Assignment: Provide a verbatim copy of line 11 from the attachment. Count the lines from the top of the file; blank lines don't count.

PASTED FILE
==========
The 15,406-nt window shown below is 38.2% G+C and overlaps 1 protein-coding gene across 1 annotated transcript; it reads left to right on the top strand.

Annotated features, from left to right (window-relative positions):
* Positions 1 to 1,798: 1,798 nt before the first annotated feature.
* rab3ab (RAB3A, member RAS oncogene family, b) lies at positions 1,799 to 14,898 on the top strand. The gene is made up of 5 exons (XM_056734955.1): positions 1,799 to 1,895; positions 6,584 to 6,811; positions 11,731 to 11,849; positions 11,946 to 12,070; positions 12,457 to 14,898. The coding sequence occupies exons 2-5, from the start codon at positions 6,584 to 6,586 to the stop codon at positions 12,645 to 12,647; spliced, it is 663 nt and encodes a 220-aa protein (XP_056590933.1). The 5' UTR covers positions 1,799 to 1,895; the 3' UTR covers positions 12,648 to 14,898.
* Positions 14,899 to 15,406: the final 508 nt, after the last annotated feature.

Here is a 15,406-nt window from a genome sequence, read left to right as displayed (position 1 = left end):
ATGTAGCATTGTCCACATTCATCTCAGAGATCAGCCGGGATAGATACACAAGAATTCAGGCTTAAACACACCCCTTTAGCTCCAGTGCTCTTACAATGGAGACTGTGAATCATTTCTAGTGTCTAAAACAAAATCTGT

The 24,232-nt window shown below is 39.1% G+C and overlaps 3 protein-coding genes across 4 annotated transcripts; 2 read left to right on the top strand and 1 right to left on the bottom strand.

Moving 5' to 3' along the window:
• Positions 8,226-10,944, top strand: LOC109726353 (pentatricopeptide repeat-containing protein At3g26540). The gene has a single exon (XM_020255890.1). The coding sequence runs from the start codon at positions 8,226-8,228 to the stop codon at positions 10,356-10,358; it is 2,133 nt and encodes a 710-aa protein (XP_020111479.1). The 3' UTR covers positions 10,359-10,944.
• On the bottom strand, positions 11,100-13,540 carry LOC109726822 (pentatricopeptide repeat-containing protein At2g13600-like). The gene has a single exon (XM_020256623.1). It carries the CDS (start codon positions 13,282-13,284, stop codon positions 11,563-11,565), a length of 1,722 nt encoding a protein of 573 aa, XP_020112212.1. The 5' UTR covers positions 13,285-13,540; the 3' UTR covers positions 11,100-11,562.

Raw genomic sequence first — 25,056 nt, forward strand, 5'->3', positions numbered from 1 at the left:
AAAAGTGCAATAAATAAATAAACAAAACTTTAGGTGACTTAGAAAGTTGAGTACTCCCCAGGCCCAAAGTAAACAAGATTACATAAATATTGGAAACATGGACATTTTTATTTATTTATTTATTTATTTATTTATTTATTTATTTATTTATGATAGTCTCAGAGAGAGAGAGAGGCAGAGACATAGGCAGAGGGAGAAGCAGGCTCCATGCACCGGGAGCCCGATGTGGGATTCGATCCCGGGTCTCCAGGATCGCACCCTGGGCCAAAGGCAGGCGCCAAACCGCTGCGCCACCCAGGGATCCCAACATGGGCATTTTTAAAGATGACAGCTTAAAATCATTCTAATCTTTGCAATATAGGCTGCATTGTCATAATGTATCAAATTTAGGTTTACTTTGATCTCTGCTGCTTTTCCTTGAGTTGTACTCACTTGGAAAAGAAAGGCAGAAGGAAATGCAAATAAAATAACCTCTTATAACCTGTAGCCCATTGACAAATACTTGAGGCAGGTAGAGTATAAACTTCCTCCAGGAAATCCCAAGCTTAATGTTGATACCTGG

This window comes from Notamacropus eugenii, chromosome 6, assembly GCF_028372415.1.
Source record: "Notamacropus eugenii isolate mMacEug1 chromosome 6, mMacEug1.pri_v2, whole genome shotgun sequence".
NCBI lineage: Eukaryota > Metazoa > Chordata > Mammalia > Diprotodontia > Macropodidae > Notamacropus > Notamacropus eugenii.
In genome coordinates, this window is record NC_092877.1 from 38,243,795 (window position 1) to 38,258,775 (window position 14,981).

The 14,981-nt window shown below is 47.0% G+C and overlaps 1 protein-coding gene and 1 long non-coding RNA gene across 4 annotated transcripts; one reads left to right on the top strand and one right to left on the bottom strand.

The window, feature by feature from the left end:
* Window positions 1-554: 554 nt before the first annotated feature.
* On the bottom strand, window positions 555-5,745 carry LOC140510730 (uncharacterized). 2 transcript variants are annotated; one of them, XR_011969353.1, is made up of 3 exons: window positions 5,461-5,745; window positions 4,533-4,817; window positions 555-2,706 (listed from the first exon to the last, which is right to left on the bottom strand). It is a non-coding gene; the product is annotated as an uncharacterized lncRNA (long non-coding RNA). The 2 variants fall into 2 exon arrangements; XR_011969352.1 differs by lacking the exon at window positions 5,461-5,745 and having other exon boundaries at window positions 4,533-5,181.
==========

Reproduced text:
• On the bottom strand, positions 11,100-13,540 carry LOC109726822 (pentatricopeptide repeat-containing protein At2g13600-like). The gene has a single exon (XM_020256623.1). It carries the CDS (start codon positions 13,282-13,284, stop codon positions 11,563-11,565), a length of 1,722 nt encoding a protein of 573 aa, XP_020112212.1. The 5' UTR covers positions 13,285-13,540; the 3' UTR covers positions 11,100-11,562.